The research undertaken was of qualitative design, using a descriptive approach, as it was deemed the most appropriate approach. This study aims to find, comprehend, and characterize an experience while staying close to the narratives of participants (12, 13, 14). The COREQ consolidated criteria for qualitative research reporting were used to perform and report this study (15).

Consent and ethics

Ethical approval was obtained for this study in January 2022 from the HSE Mid-Western Area Research Ethics Committee (REC Ref: 131/2021). Participation in the study was entirely voluntary, and prior to the interviews, written informed consent was obtained. Participants’ anonymity was safeguarded by using pseudonyms on interview scripts and quotations within the findings. The study’s data was kept private and confidential and stored in accordance with the Irish data protection laws (https://www.dataprotection).

Study setting

This study was conducted in a large urban centre in the Republic of Ireland, in a stand-alone regional maternity hospital. This location provides obstetric and midwifery care to the surrounding area and caters for a population of approximately 360,000 people (Hospital statistics). During the study, Ireland was subjected to a third wave of level 5 COVID-19 restrictions as a result of increased infection rates.

Participants’ recruitment

After receiving ethical approval, this study’s site access was obtained from the Director of Midwifery. An informative poster was distributed to clinical areas offering midwives an opportunity to contact the researcher to learn more about the study. Midwives who were interested in participating in the study were assessed for meeting the relevant inclusion criteria (Table 1) and then were given further information, including an introduction letter, an information leaflet and consent form. In keeping with qualitative research methodology, purposive sampling was used to recruit midwives with a broad range of knowledge who had experience utilising PPE during the COVID-19 pandemic (16).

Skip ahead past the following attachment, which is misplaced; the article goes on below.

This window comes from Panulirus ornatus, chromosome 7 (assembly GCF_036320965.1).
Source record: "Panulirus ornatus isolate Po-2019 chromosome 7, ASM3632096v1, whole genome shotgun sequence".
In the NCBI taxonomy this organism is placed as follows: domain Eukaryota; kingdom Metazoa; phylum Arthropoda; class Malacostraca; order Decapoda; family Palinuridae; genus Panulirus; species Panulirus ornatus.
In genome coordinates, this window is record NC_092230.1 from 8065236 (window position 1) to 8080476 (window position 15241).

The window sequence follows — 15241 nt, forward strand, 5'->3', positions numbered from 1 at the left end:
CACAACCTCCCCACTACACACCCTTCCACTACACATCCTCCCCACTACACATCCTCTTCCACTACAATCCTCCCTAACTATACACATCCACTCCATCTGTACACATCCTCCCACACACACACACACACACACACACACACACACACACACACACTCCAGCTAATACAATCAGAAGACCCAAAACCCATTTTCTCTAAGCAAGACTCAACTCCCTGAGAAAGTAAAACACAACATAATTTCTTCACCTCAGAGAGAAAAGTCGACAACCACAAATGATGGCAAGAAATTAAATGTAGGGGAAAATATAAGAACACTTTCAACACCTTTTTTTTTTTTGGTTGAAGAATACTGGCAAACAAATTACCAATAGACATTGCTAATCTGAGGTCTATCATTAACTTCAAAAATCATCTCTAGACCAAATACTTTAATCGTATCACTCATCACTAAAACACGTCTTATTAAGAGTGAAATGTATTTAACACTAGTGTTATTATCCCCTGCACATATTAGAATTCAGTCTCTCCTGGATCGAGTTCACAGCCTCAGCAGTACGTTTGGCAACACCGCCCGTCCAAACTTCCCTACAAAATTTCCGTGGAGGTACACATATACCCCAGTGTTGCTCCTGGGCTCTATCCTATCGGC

Table 1. Inclusion/exclusion criteria
Inclusion criteria
  1. Midwives who have utilised PPE during the COVID-19 pandemic.
  2. Participants must be over 18 years old and be able to give consent.
  3. Midwives must be currently registered with the Nursing and Midwifery Board of Ireland (NMBI).
Exclusion criteria
  1. Midwives who have no experience utilizing PPE during the COVID-19 pandemic.
  2. Midwives who have not given consent and are not on the live NMBI register.
  3. Student midwives and agency staff working in the University Maternity Hospital.

Data collection

Data was collected by means of in-depth, semi-structured audio recorded interviews conducted between January and March 2022. The average duration of each interview was 30 min. The interview guide was developed by the researchers based on the evidence from the literature, clinical practice expertise and qualitative research expertise. A pilot interview was conducted with a midwife who met the inclusion criteria to test the interview guide and make any necessary adjustments. The pilot volunteer was aware that they were part of a pilot that was been used to develop an appropriate interview guide. For the study, interviews were conducted face-to-face (n = 10). Data saturation was achieved at 10 interviews as it was found that topics were repeated, and interviewees provided no further new information (17). Each interview was reviewed by the researcher on completion, when main concepts were summarised, and emerging codes were identified. Data retrieved was stored in accordance with the Irish General Data Protection Regulations (18).

Data analysis

Thematic data analysis may be defined as ‘the process of classifying, analysing and categorizing themes within the data’ (19); data analysis was guided by Braun and Clarkes’ 2021 framework. One author transcribed all 10 audio-recorded interviews verbatim. Initial data analysis consisted of manual, line by line, inductive open coding of all manuscripts, using a descriptive code mechanism; new codes were added as the process continued (20). As data collection progressed, codes were modified and integrated iteratively, and themes were developed. Next, codes and themes were assessed and agreed between two of the authors for consistency (Table 2).

Table 2. Thematic analysis
Codes Subthemes Themes
Conflicting Information
Effective communication.
Impact of absence of clear guidance.
Challenges of providing, clear, up to date accurate information.
Increased risk of pregnancy loss
Infect others
Emotions/ feelings encountered.
Assessing the psychological impact of utilising PPE during a pandemic.
Colleague support
Hospital app
Employee assistance
Buddy system
Increased awareness
Colleague support.
Resources available.
Coping strategies embraced when utilising PPE during the COVID-19 pandemic.
Reduced staff
Difficult working environment
Increased workload
Lack of/inappropriate PPE
Lack of resources
Duty of care.
Importance of maintaining personal & professional integrity despite being faced with adversity.
Effect of education
Up to date training
Impact of ongoing education and training on behaviours.